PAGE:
Which meant I could officially fly to Goa. Whenever I wanted. That was the good news. I had inherited a dealer whose last year sales was 4 printers. Annual sales. (We used to sell Panasonic dot matrix printers and HP laser printers) My Bombay sales genes were stirred. How could someone possibly sell just 4 printers. Even Aurangabad had managed 20.

I learnt that the only flight landed in Goa at 2:15 pm or something. So the zealous sales person took an overnight bus. Bad idea. When I got off at Panjim, I could barely walk. I needed food. I needed water. I needed sleep. It was 9 am and I stumbled into the first hotel that I could spot. I sat, grabbed a waiter and ordered an omelet and toast. The waiter stared for a while and then walked away. I gulped down a glass of water and then looked around. There were four solitary men at four lonely tables, all with an open pint, a glass and a happy expression.

I walked over to the Mandovi, registered and fell asleep. Got up at 1 pm, feeling guilty as hell. Called my dealer, No response. Got ready, forfeited lunch and rushed to the dealer’s shop. Felt a little like it was a bandh day, most shops seemed shut except the booze joints. Reached to find my dealer’s shutters down. These were the days of no-mobile. Called him from a PCO and soon had a very sleepy man meet me outside his shop. I had encountered siesta.

That first day, despite the Agudas and beaches and prawns that were to follow, remains my most memorable memory of Goa.

I think it was the day I met life.

Tuesday, March 06, 2007

All That Jazz By The Bar

When I walked in that Thursday night, it seemed a bit under par in headcount. I wasn’t complaining as I attached myself to the bar. The draught glass appeared. I took a gulp and looked around.

Next to me were two tallish specimens. One a bit rakish. The other a bit fattish. Both a bit loud. Draught beer and vodka tonic and not their first. I slowly swiveled the other way. A really button popping specimen cradling a whisky water smiled at me. My nightmare. I can’t remember names. He looked familiar and effusively greeted me with “Long time, no see”. I murmured the usual “How u doing, boss”. This looked like a one draught night for me.

The music could have been better. “You are my hero”, sung as if it was a lead in an Opera version of “Night of the Long Knives” at 11 pm after a day of no ideas for a brand presentation at 1030 am the next day, wasn’t helping. Needed some comforting and numbing. Just as I was about to give up on the night, things, as they are wont to, looked up.

She was alone and in a red spaghetti. And she choose to settle down at the bar next to the draught beer and vodka tonic. The whisky water next to me perked up as if he had a ruler shoved up his shirt back. Waiter A looked pleased as plum.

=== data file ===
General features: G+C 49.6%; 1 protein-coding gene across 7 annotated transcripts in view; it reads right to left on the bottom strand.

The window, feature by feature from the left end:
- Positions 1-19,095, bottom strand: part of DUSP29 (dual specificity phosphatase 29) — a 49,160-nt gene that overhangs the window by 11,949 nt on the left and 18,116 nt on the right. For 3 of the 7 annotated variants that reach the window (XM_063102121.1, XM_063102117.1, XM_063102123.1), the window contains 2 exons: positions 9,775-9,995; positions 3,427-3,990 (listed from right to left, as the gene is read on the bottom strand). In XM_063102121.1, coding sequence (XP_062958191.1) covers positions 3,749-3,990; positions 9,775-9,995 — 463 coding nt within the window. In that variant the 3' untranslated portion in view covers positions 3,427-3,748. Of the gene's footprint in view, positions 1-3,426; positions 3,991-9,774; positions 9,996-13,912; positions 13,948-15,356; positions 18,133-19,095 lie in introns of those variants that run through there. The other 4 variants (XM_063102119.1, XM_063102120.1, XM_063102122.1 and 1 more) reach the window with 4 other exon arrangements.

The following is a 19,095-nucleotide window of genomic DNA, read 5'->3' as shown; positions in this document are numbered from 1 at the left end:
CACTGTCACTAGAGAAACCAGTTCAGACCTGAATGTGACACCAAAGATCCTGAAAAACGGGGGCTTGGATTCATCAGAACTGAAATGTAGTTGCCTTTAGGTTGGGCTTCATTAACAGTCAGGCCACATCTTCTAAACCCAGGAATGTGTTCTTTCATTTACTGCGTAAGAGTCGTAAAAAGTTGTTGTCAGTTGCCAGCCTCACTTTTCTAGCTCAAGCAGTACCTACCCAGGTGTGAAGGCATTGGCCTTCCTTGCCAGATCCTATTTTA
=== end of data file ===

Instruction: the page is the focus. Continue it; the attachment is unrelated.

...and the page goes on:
Fatty with Vodka suddenly realized that life had a new purpose. The Rake had been informed, who was soon checking out Red Spaghetti in an obviously obvious manner. This was not going down too well with button popper to my left, who was trying to pierce the Rake with his deadly glare. I think the whisky had dulled the usual sharpness of his killer laser eyes.

Soon, Rake and Fatty started behaving themselves. That is they starting acting like men. Desmond, old fellow, could have added an entire chapter to his book. Soon, in even louder voices, the best single malts were being enquired about. Water A’s smile grew wider. I think they stopped short of Blue Label. Having spent a grand on thin slices of peat smoked Scottish water, courage was soaring.

Then, Spaghetti asked for the bill. Ooops! But the Rake wasn’t giving up. A conversation between Waiter A and Rake ensued at the end of the bar. Outcome: A came and informed Red that Rake had paid her bill. She was a bit flustered but recovered admirably. She accepted graciously, smiled at the Rake warmly, spoke a few words, picked up her handbag and left!

Rake and Fatty started an animated discussion about the single malt bill, Button Popper was grinning as if Red had agreed to meet him after closing hours, Waiter A was still smiling. I asked for another and retuned my ears to the dulcet charms of the female Pavarotti.

Another day in Mumbai was downing shutters.

Friday, January 12, 2007

Tata, Sky?

The first thing I do when I get up every morning is to open the sliding windows of my living room and take in the breathtaking view of the sea. This Sunday as I lazily swiveled my head my eyes brushed over the tree tops and came to a jarring halt on two discs staring at me.

I was transported back to early childhood when, thanks to a soccer world cup, the television set finally entered our living room. My life changed and has never ever been the same again. With Chitrahaar came the perennial running up to the roof and tweaking the multi-spoke antenna. Arre, ektu edike ghora..bas na abar snow aasche..ulto dike ghora.

Every rooftop had number of these objects and soon the sky was trapped in a mesh of wires and aluminum rods. Which soon got covered with pigeon shit and other such allied substances.I was the happiest when the cable man made his appearance. The antennas disappeared and though there where thick cables strung across, the sky was blue again.

I am dreading the thought that DTH will win and we will be left with a saucerful of sky to look at.